Facing fierce competition from imports and a weakening economy, the automotive industry targets long-term customer satisfaction.
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The automotive industry is trying to shift gears -- again -- and this time it's counting on having CRM at the wheel. Over the past few years, original equipment manufacturers (OEMs) and automotive dealers have been stuck in heavy data traffic without an exit in sight. What they must do now is put all that data to use, going beyond the initial sale to engage in a lasting relationship with the customer, a process that requires more than just throwing in a free air freshener.
The industry overall seems to be doing well with consumers, reaching a relatively high index score of 82 on the American Customer Satisfaction Index (ACSI) in the second quarter of 2007; but within the industry, American companies continue to lag behind their foreign competitors. According to Claes Fornell, founder of the ACSI, the systems used by domestic carmakers to measure customer satisfaction "have been very primitive compared to most other companies and certainly compared to Japanese and European automotive companies."
Fornell points to two underlying factors: the industry's reliance on short-term strategic thinking, and its primitive means of measuring and analyzing customer satisfaction. In order to capture sales, automotive companies are often tempted to launch promotions and promotional discounts. Unfortunately, such deals cause customers to demand even more discounts and lower prices the next time around; thus, dealers are stuck providing a price that increasingly fails to correlate with rising costs. To make matters worse, while the automotive industry is relatively innovative in its means of capturing consumer data, carmakers are "still using statistical analysis from the 1920s," Fornell says. "When it comes to processing that data, analyzing it, and figuring out what it means -- I think [that's] where [the] big challenge is."
According to a study by Capgemini, 80 percent of automotive consumers use the Internet as their first stop in the shopping experience, a change in the marketplace. More than one-third of that group reported that they expect a response to their inquiry within four hours. Now, with the majority of leads coming from online channels -- whether it's from the OEM, the dealer, or a third party's site -- many companies are faced with the challenge of responding to the influx.
"Most local dealers don't have the time to have a dedicated person sitting at a computer waiting for online leads, so the phone call is what's vital to them," says Dan Obregon, marketing communications manager for click-to-call/click-to-chat provider eStara, which attempts to bridge the gap between online and offline channels for companies such as Radiator.com. Once faced with an average closing rate of 2 percent to 3 percent, Radiator.com now reports conversion rates of 35 percent to 40 percent. Moreover, Obregon says, sales cycles for customers going through Web sites for Chrysler, Jeep, and Dodge were reduced from a 30-to-45-day range down to a range of just three to five days.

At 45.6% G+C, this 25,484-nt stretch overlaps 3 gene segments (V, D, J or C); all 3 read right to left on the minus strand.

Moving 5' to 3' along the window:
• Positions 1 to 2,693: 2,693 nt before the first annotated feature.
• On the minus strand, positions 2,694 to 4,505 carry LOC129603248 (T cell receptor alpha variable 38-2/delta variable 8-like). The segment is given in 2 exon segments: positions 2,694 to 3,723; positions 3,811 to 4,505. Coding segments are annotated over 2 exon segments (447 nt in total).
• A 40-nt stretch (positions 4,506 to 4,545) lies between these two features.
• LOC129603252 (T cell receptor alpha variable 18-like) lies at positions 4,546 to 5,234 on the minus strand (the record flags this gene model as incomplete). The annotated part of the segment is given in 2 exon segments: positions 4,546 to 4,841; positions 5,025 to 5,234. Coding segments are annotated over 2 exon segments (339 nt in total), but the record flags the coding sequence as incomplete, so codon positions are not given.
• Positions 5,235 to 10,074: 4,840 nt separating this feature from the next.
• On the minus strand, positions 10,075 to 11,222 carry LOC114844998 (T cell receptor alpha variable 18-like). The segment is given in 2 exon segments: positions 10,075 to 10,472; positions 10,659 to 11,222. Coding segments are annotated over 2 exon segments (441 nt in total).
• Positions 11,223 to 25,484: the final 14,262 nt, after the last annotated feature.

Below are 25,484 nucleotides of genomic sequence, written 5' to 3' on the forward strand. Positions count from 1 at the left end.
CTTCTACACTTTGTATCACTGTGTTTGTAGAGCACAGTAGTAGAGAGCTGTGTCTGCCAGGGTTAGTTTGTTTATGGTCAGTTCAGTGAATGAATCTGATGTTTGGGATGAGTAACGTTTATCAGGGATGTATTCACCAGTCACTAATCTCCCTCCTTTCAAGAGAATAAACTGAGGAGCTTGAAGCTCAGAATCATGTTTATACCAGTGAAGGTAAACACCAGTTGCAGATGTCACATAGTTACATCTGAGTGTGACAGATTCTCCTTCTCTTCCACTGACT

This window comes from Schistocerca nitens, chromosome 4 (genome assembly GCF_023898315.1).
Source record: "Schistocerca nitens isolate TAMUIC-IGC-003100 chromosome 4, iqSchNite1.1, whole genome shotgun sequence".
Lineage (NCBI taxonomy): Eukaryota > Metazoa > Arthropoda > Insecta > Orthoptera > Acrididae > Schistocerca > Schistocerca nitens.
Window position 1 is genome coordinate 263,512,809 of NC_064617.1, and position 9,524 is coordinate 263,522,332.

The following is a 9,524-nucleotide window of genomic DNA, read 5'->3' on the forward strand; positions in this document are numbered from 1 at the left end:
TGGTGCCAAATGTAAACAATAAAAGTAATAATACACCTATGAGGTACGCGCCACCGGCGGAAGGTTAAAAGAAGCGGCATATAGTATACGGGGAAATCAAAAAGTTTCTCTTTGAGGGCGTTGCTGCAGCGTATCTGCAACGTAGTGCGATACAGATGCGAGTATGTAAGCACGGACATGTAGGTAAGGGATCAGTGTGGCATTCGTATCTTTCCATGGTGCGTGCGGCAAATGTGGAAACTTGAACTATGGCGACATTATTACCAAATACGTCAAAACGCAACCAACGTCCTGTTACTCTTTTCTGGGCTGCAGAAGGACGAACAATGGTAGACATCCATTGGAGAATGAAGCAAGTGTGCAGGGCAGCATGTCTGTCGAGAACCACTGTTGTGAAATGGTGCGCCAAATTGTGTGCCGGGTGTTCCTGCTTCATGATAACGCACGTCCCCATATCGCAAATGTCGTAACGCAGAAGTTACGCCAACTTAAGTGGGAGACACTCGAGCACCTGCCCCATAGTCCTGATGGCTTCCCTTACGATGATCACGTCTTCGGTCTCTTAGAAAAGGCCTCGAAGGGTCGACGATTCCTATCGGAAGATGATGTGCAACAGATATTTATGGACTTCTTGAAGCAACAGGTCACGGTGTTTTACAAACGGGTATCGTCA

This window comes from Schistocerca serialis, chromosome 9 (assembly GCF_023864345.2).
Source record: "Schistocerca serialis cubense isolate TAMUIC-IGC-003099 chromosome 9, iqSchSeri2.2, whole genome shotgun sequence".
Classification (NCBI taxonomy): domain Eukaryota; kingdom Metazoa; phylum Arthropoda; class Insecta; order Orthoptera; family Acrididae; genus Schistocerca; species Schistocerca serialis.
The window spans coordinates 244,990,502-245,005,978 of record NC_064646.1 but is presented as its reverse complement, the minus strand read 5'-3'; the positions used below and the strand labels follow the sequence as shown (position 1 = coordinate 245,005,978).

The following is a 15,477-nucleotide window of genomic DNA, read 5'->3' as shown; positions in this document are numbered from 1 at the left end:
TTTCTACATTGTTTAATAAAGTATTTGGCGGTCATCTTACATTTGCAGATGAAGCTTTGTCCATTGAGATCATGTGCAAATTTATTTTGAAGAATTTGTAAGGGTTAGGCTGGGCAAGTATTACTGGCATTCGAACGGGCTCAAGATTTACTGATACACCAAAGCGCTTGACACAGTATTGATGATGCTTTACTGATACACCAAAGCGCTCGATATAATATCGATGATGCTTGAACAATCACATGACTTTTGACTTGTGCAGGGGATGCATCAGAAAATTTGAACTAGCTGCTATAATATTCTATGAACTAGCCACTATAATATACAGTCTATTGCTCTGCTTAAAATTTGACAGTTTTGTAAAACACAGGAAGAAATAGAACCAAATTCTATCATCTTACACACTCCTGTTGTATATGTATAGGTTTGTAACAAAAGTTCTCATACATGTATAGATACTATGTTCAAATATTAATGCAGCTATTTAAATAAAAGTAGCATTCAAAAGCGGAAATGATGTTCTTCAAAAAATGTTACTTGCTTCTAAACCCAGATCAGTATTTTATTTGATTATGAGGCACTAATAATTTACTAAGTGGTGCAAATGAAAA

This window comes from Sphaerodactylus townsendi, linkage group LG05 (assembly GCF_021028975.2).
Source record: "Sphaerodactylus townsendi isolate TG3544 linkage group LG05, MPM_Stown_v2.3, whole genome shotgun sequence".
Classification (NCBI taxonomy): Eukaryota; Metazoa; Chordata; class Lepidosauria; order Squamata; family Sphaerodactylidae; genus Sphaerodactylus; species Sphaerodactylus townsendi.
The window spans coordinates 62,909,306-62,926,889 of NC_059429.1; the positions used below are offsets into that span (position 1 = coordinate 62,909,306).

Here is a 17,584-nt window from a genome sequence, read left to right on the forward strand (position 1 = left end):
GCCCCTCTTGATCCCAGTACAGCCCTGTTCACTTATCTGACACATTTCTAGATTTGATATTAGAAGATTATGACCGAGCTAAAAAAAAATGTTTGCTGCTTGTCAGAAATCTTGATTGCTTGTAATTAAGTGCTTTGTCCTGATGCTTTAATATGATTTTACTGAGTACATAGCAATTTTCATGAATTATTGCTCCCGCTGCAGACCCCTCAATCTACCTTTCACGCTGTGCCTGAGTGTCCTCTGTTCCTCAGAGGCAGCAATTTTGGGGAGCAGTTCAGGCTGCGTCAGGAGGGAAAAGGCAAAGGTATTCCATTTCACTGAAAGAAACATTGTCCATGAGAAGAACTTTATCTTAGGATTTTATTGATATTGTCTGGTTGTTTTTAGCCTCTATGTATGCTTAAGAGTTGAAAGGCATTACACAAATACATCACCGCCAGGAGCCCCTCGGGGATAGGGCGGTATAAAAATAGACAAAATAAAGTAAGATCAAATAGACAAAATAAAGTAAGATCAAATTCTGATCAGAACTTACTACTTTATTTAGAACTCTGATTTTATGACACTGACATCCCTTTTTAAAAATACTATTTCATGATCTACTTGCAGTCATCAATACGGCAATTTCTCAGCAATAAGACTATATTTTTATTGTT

Unfortunately, with so many leads coming in, it's likely that dealers are "cherry-picking by default," says Katherine Kress, vice president of practice development and management at lead-scoring solution provider Urban Science. As a result, without the ability to differentiate, dealers are missing the opportunity to address very qualified leads. By incorporating lead-scoring technology, dealers can handle "urgent," "priority," or "standard" leads accordingly.
While it's important to get the sale, the automotive industry relies on nurturing the post-sale relationship as well. For most car companies, a significant portion of revenue comes from maintenance, service, and, potentially, future sales.
To some extent, General Motors' OnStar car-safety device can be viewed as an important component in automotive CRM, says Dennis Virag, president of Automotive Consulting Group. Typically, when customers have a problem, they bring their car in, and the transaction gets recorded. However, the problem is rarely resolved in real time and the information often fails to be registered in order to proactively address the issue and prevent future occurrences. OnStar can diagnose a car remotely and suggest a course of action for the owner.
In addition, customers want to be in the know -- and technology is making this possible. Messages delivered directly to cellphones, status updates and history reports accessible on company Web sites, online payment methods, and email notifications are all ways to communicate with the consumer. By staying on top of the car's condition, dealers and OEMs are able to bank on any future opportunities, and, in turn, earn customer satisfaction. "The searching is important. The buying is important. But the long-term relationship really is the key," Virag says. "How you continuously monitor and communicate and take care of your customer in that long-term ownership period is really one of the keys to success."
Top 2 Vendors: Dealer Management Services (DMS)
Top 3 Vendors: Original Equipment Manufacturers (OEMs)
- Reynolds and Reynolds
Sources: Automotive Consulting Group and J.D. Power and Associates
- Oracle's Siebel
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